1. Vincent, it’s so good to hear from you! And I’m delighted that this post reconnected us after 31 years. Such great memories with you, Brett, Judy, Lori, Sam, Carrie–and that scary garde manger, who keep threatening our private parts with his clever whenever got too close to his station!

  2. Interesting observations and subsequent comments. I worked at WOW 1983-1986, as a steward then running 106 floor stockroom/cafeteria. Bill Johnson, I definitely remember you, and Lou Symos as well, and of course Kevin Zraly-as I remember, Lou and Kevin shared an office area and secretary. Interestingly enough, in 1992 I joined the Port Authority Police and was assigned to the WTC. After the 1993 bombing I was part of the crew assigned to recovering Wilfredo Mercado’s body from the rubble and spent many days driving his wife from home to the WTC and back. I lost two very close friends, and about 30 friends and coworkers in all on 9/11. I still have dreams to this day of working at WOW, some of my fondest memories are of my days in the WTC, and just can’t bring myself to go back down there.

    1. John, thanks for chiming in. I, too, dream of WOW and the people I met there. (A chapter in my memoir is devoted to Windows.) And I also can’t get myself down to the site. My publisher is three blocks and away on Broadway, and I always come and go on the eastern side of their building. The closest I ever got was the Oculus. I simply can’t go to the memorial or see the footprints.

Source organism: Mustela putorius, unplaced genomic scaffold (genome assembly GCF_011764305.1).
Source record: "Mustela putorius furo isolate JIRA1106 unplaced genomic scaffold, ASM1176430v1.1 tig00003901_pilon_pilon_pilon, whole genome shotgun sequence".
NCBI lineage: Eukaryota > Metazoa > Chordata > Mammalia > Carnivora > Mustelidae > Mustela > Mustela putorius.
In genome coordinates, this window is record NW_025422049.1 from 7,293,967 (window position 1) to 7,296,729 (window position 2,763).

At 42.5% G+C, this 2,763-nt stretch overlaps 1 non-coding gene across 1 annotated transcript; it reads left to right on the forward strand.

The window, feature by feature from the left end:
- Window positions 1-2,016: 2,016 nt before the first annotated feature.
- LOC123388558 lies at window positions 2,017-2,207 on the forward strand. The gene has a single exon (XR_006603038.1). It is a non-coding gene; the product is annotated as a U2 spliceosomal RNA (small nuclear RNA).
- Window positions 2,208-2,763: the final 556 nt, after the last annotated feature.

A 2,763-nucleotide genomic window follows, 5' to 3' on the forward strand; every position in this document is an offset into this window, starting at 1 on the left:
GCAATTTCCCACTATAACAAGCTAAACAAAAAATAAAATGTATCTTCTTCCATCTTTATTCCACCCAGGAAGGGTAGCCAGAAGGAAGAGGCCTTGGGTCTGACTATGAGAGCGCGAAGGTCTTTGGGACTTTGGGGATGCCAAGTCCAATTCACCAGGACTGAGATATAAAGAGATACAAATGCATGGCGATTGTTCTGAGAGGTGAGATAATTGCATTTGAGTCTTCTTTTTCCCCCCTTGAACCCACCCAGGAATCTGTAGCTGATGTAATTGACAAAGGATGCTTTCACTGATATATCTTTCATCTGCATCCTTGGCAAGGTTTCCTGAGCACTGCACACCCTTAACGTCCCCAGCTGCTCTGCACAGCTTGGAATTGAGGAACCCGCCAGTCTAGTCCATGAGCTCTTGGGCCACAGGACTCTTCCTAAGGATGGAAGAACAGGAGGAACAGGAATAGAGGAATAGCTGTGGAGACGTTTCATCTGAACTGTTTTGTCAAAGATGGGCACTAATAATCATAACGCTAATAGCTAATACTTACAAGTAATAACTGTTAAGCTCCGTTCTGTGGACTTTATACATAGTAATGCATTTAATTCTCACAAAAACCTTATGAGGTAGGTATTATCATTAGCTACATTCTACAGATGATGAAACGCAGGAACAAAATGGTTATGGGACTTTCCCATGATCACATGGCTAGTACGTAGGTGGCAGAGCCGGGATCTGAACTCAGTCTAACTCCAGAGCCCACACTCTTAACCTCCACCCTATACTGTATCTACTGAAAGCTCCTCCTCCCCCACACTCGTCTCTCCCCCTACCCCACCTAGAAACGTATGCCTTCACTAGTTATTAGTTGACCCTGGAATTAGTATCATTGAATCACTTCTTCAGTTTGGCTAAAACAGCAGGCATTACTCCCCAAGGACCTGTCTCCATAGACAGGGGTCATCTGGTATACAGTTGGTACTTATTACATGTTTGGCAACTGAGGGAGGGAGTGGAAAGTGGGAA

3. Thank you David for the fond memories of Windows On The World. So nice to see the picture of Claudette. I remember her well. You may remember me. I was the reservations manager there from 1976 to 1991. I left just prior to the first bombing and was working with Lou Symos at The Rainbow Room when it happened. I returned to hire and train the new reservations staff and then returned to The Rainbow Room as Joe Baum operated both properties at the time. Windows On The World was & is still a wonderful part of my life. Thanks again David…

    1. Hi Bill,

      I was the one that posted the photo of Claudette Fournier, I was thinking, she was 34 at that time, she must be in her early 70’s now, but I’m sure she is still beautiful.

  4. Dear David,

    Thank you for your warm memories. My parents celebrated my older brother’s graduation from Columbia University in May 1985, by taking our whole family, which included four children and three grandparents, to dinner at the Windows on the World restaurant. I honestly cannot remember what we ate, but I still remember the beautiful and ethereal decor and the breathtaking views from the endless walls of windows. NYC at night time is gorgeous! Whenever I think of NYC, my heart aches for the loss of life as well of the loss of physical beauty that special buildings and places bestow upon us. Never take anything for granted.

    1. Cynthia, you are most welcome. Windows on the World holds a very special place in my heart and in my youth. And you’re so right, “Never take anything for granted.”